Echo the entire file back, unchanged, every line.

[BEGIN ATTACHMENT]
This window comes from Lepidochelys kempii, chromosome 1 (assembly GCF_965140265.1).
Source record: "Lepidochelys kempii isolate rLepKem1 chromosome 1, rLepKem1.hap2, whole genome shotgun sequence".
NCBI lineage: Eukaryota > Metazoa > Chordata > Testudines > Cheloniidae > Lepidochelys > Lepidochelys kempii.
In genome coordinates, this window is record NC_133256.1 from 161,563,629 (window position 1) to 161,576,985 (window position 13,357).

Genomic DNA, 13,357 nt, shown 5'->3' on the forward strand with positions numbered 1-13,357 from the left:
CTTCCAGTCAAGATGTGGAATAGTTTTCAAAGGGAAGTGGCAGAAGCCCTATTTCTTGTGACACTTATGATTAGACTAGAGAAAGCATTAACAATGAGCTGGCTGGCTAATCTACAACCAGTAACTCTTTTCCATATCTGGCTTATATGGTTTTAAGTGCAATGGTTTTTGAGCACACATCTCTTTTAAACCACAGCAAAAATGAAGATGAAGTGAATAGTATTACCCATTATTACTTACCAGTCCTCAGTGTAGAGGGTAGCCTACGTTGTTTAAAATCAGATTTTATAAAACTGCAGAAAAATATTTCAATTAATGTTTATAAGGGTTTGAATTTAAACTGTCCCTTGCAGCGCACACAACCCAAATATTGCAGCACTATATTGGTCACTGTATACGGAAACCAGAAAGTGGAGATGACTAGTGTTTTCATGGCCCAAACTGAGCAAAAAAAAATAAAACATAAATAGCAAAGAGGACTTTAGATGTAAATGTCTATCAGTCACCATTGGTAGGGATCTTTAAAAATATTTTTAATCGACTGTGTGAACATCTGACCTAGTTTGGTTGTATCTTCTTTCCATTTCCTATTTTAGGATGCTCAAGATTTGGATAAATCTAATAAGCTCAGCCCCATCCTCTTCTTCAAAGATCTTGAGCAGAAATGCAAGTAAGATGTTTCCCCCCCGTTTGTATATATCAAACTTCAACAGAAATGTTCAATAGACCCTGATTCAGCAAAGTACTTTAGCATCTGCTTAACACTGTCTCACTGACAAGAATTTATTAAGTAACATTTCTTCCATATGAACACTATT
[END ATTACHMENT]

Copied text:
This window comes from Lepidochelys kempii, chromosome 1 (assembly GCF_965140265.1).
Source record: "Lepidochelys kempii isolate rLepKem1 chromosome 1, rLepKem1.hap2, whole genome shotgun sequence".
NCBI lineage: Eukaryota > Metazoa > Chordata > Testudines > Cheloniidae > Lepidochelys > Lepidochelys kempii.
In genome coordinates, this window is record NC_133256.1 from 161,563,629 (window position 1) to 161,576,985 (window position 13,357).

Genomic DNA, 13,357 nt, shown 5'->3' on the forward strand with positions numbered 1-13,357 from the left:
CTTCCAGTCAAGATGTGGAATAGTTTTCAAAGGGAAGTGGCAGAAGCCCTATTTCTTGTGACACTTATGATTAGACTAGAGAAAGCATTAACAATGAGCTGGCTGGCTAATCTACAACCAGTAACTCTTTTCCATATCTGGCTTATATGGTTTTAAGTGCAATGGTTTTTGAGCACACATCTCTTTTAAACCACAGCAAAAATGAAGATGAAGTGAATAGTATTACCCATTATTACTTACCAGTCCTCAGTGTAGAGGGTAGCCTACGTTGTTTAAAATCAGATTTTATAAAACTGCAGAAAAATATTTCAATTAATGTTTATAAGGGTTTGAATTTAAACTGTCCCTTGCAGCGCACACAACCCAAATATTGCAGCACTATATTGGTCACTGTATACGGAAACCAGAAAGTGGAGATGACTAGTGTTTTCATGGCCCAAACTGAGCAAAAAAAAATAAAACATAAATAGCAAAGAGGACTTTAGATGTAAATGTCTATCAGTCACCATTGGTAGGGATCTTTAAAAATATTTTTAATCGACTGTGTGAACATCTGACCTAGTTTGGTTGTATCTTCTTTCCATTTCCTATTTTAGGATGCTCAAGATTTGGATAAATCTAATAAGCTCAGCCCCATCCTCTTCTTCAAAGATCTTGAGCAGAAATGCAAGTAAGATGTTTCCCCCCCGTTTGTATATATCAAACTTCAACAGAAATGTTCAATAGACCCTGATTCAGCAAAGTACTTTAGCATCTGCTTAACACTGTCTCACTGACAAGAATTTATTAAGTAACATTTCTTCCATATGAACACTATT